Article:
Phil Jamison to present Southern Appalachian dance traditions, Sept. 16

Press release from UNC Asheville:

Phil Jamison, the nationally known dance caller, musician, flatfoot dancer and historian, will demonstrate and discuss the history of Southern Appalachian dance, in a Saturday afternoon presentation, from 2-3:30 p.m. on Sept. 16 at UNC Asheville’s Reuter Center. Tickets are available at the door; a $5 donation to the Western North Carolina Historical Association (WNCHA) is requested.

Jamison will illustrate how the traditional square and step dances of Appalachia are a blend of European, African and Native American dance traditions, reflecting the cultural diversity of the region. He also will demonstrate Appalachian flatfoot dancing. A former member of the Green Grass Cloggers, Jamison’s flatfoot dancing was featured in the film, Songcatcher, for which he served as dance consultant.

Jamison is the author of Hoedowns, Reels and Frolics: Roots and Branches of Southern Appalachian Dance. He coordinates the Appalachian Music Program at Warren Wilson College and serves as assistant director and coordinator of Old-Time Music and Dance Week at the Swannanoa Gathering held at Warren Wilson each summer.

This event is part of a series of presentations on Appalachia’s cultural heritage presented in partnership by OLLI, the Osher Lifelong Learning Institute at UNC Asheville and the WNCHA, and supported in part by a grant from the Blue Ridge Heritage Area Partnership.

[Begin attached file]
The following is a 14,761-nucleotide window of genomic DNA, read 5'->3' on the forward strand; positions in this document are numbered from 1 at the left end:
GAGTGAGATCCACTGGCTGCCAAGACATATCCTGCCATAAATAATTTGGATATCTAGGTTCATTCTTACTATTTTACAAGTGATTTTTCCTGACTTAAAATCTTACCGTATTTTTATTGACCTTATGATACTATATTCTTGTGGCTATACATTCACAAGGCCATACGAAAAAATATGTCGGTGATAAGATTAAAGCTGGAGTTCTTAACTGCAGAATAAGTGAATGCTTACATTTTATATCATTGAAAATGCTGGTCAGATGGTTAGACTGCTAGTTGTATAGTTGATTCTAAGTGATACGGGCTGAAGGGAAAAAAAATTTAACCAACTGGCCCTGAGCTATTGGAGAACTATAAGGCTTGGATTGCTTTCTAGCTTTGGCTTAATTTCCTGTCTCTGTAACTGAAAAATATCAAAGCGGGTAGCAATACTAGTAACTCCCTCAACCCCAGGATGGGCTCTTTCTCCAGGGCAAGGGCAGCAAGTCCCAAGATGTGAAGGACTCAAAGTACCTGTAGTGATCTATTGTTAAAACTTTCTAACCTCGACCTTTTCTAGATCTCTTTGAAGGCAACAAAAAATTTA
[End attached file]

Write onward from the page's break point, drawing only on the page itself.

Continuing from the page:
Upcoming programs in this series:

Oct. 14 – The Legacy of Southern Appalachian Dance: From Whose Perspective? – presented by historian Gordon McKinney, professor emeritus, Berea College.

Dec. 2 – Film Screening: A Great American Tapestry – The Many Strands of Mountain Music – presented by David Weintraub, director and producer.

For more information, contact OLLI at 828.251.6140 or the WNCHA at 828.253.9231.

About Thomas Calder
Thomas Calder received his MFA in Fiction from the University of Houston's Creative Writing Program. He has worked with several publications, including Gulf Coast and the Collagist.

Before you comment

The comments section is here to provide a platform for civil dialogue on the issues we face together as a local community. Xpress is committed to offering this platform for all voices, but when the tone of the discussion gets nasty or strays off topic, we believe many people choose not to participate. Xpress editors are determined to moderate comments to ensure a constructive interchange is maintained. All comments judged not to be in keeping with the spirit of civil discourse will be removed and repeat violators will be banned. See here for our terms of service. Thank you for being part of this effort to promote respectful discussion.

Leave a Reply

To leave a reply you may Login with your Mountain Xpress account, connect socially or enter your name and e-mail. Your e-mail address will not be published. All fields are required.